Computing Community Consortium Blog

The goal of the Computing Community Consortium (CCC) is to catalyze the computing research community to debate longer range, more audacious research challenges; to build consensus around research visions; to evolve the most promising visions toward clearly defined initiatives; and to work with the funding organizations to move challenges and visions toward funding initiatives. The purpose of this blog is to provide a more immediate, online mechanism for dissemination of visioning concepts and community discussion/debate about them.


Science Article- ‘AI, people, and society’

July 10th, 2017 / in CCC, research horizons, Research News / by Helen Wright

The following is a Science Editorial from former CCC Council member and AI and Robotics Task Force Co-Chair Eric Horvitz, Head of  Microsoft Research Labs. He is also a past president of the Association for the Advancement of Artificial Intelligence (AAAI) and cofounded the One Hundred Year Study on AI at Stanford.

In an essay about his science fiction, Isaac Asimov reflected that “it became very common…to picture robots as dangerous devices that invariably destroyed their creators.” He rejected this view and formulated the “laws of robotics,” aimed at ensuring the safety and benevolence of robotic systems. Asimov’s stories about the relationship between people and robots were only a few years old when the phrase “artificial intelligence” (AI) was used for the first time in a 1955 proposal for a study on using computers to “…solve kinds of problems now reserved for humans.” Over the half-century since that study, AI has matured into subdisciplines that have yielded a constellation of methods that enable perception, learning, reasoning, and natural language understanding.

 

Growing exuberance about AI has come in the wake of surprising jumps in the accuracy of machine pattern recognition using methods referred to as “deep learning.” The advances have put new capabilities in the hands of consumers, including speech-to-speech translation and semi-autonomous driving. Yet, many hard challenges persist—and AI scientists remain mystified by numerous capabilities of human intellect.

 

Excitement about AI has been tempered by concerns about potential downsides. Some fear the rise of superintelligences and the loss of control of AI systems, echoing themes from age-old stories. Others have focused on nearer-term issues, highlighting potential adverse outcomes. For example, data-fueled classifiers used to guide high-stakes decisions in health care and criminal justice may be influenced by biases buried deep in data sets, leading to unfair and inaccurate inferences. Other imminent concerns include legal and ethical issues regarding decisions made by autonomous systems, difficulties with explaining inferences, threats to civil liberties through new forms of surveillance, precision manipulation aimed at persuasion, criminal uses of AI, destabilizing influences in military applications, and the potential to displace workers from jobs and to amplify inequities in wealth.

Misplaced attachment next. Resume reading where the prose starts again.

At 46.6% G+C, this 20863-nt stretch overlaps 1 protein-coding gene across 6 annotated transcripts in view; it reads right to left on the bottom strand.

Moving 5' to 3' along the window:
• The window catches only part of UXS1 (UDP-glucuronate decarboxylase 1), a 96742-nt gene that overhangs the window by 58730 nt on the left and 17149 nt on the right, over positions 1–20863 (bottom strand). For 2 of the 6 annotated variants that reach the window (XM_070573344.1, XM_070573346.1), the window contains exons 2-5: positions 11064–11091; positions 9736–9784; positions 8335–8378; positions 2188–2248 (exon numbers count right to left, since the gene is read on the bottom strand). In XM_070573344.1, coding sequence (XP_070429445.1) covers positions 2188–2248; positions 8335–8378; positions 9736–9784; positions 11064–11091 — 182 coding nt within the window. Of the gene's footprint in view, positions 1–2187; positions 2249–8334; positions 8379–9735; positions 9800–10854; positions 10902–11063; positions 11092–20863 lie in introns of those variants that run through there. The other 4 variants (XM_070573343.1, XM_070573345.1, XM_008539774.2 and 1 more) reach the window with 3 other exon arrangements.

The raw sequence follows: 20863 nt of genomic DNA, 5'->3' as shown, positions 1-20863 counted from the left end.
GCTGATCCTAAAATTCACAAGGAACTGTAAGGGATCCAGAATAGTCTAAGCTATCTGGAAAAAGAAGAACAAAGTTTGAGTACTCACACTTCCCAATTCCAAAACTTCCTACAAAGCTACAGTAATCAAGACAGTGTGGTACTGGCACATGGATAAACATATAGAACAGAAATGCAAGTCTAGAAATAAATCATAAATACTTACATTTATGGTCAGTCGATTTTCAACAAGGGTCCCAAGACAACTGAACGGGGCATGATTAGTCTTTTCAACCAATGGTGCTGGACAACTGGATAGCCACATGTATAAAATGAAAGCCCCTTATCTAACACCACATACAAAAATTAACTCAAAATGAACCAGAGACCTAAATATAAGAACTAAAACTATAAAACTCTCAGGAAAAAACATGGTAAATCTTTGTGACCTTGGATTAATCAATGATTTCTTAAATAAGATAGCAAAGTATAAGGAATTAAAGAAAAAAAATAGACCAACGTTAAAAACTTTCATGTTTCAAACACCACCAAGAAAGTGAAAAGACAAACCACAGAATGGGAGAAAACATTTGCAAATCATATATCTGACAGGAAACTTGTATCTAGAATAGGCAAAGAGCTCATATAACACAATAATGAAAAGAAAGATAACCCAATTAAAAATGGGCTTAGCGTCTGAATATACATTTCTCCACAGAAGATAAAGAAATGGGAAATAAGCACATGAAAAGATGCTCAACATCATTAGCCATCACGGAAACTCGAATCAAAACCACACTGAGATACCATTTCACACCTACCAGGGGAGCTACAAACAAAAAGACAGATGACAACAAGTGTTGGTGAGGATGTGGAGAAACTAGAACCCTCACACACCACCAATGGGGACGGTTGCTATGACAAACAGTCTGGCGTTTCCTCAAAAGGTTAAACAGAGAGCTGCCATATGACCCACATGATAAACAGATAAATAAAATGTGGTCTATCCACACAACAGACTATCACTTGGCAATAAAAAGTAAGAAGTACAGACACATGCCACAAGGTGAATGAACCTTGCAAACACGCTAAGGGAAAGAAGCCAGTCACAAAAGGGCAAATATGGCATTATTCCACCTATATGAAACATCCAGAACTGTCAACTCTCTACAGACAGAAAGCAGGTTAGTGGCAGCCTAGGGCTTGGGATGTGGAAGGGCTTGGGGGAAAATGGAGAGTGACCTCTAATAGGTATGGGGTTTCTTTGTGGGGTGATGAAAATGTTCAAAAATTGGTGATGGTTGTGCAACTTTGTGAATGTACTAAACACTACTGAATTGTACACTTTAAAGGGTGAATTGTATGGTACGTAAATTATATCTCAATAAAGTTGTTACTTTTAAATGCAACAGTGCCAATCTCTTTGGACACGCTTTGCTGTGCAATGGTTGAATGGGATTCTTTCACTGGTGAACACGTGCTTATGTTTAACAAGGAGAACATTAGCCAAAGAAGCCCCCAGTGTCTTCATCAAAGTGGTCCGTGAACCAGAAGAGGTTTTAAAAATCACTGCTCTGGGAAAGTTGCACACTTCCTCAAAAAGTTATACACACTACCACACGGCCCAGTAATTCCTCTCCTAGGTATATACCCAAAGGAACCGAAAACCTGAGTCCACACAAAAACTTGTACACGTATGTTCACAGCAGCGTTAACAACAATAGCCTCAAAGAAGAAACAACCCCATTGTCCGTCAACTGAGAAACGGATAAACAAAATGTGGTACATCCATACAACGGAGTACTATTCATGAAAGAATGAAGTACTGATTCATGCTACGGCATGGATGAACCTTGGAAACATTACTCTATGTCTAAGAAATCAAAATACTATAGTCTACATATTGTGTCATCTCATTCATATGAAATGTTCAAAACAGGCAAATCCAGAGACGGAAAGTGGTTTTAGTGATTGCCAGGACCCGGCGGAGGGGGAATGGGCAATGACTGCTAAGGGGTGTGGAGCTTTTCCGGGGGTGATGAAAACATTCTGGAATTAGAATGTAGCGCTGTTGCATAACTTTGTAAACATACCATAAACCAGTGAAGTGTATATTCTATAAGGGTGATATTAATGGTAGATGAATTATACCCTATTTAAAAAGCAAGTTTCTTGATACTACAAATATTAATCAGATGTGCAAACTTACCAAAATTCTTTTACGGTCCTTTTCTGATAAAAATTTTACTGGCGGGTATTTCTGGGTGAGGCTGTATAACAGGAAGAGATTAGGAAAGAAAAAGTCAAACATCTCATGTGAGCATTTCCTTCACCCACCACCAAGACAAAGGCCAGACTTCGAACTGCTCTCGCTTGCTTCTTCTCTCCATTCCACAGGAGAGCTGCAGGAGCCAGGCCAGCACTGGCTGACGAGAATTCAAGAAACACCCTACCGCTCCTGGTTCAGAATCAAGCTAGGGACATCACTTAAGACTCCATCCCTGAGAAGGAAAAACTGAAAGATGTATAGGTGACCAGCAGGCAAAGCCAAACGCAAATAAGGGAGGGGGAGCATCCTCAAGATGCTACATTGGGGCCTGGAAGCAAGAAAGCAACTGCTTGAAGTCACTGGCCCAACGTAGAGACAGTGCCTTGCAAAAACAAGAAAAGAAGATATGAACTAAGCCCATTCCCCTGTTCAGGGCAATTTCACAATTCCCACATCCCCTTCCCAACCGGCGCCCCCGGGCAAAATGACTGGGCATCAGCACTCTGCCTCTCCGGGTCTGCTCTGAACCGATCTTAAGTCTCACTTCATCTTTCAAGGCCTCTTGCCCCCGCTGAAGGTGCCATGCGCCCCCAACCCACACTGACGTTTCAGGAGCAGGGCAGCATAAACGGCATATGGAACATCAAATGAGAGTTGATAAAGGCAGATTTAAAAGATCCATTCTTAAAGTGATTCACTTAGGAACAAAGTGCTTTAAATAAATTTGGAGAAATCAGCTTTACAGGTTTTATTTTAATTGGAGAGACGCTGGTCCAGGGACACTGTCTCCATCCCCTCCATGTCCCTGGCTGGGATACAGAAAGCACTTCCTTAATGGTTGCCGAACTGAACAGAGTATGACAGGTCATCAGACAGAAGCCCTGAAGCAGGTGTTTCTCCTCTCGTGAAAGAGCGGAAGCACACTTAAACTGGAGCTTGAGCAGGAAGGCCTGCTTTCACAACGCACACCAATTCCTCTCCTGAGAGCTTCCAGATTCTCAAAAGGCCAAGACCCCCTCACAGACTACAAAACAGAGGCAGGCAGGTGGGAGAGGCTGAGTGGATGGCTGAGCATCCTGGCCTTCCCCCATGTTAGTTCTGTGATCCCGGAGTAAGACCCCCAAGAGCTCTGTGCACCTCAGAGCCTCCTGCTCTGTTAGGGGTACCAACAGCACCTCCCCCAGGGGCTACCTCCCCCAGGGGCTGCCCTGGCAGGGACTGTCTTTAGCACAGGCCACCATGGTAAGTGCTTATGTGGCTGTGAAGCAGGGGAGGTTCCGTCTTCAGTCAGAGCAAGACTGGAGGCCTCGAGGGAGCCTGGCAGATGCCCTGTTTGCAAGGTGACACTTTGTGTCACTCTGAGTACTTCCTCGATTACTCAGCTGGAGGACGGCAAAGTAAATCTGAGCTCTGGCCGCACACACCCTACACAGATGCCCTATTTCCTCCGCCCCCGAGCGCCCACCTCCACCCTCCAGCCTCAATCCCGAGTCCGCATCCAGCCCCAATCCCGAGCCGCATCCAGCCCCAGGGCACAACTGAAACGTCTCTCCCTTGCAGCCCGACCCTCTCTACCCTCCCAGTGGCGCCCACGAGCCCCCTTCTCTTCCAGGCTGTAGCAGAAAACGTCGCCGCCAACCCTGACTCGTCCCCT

As we push AI science forward, it will be critical to address the influences of AI on people and society, on short- and long-term scales. Valuable assessments and guidance can be developed through focused studies, monitoring, and analysis. The broad reach of AI’s influences requires engagement with interdisciplinary groups, including computer scientists, social scientists, psychologists, economists, and lawyers. On longer-term issues, conversations are needed to bridge differences of opinion about the possibilities of superintelligence and malevolent AI. Promising directions include working to specify trajectories and outcomes, and engaging computer scientists and engineers with expertise in software verification, security, and principles of failsafe design.

 

The good news is that studies, programs, and projects have been organized. In 2008, a multimonth study on long-term AI futures was hosted by the Association for the Advancement of Artifical Intelligence, culminating in a meeting in Asilomar, California. That meeting inspired the One Hundred Year Study on AI at Stanford University, a project charged with organizing similar studies every 5 years for a century and beyond (the first report was released last year). Other recent efforts include workshops and studies hosted by the U.S. National Academies. Last April, a report was published on influences of automation on the U.S. workforce following a 2-year study. Earlier this year, representatives from industry, academia, and civil society formed a nonprofit organization called the Partnership on AI, aimed at recommending best practices for developing and fielding AI technologies.

 

Asimov concludes in his essay, “I could not bring myself to believe that if knowledge presented danger, the solution was ignorance. To me, it always seemed that the solution had to be wisdom. You did not refuse to look at danger, rather you learned how to handle it safely.” Indeed, the path forward for AI should be guided by intellectual curiosity, care, and collaboration.

The Computing Community Consortium (CCC) has an Artifical Intelligence Task Force that works to provide a mechanism for articulating both the state of the art and technical limitations of AI, to help develop forward-looking research agendas for the field, and to better understand the potential of AI to provide tremendous social good in the future. They recently published an AI for Social Good report and an Advances in Artificial Intelligence Require Progress Across all of Computer Science white paper. See the website to learn more.

See the full editorial in Science Magazine here

Science Article- ‘AI, people, and society’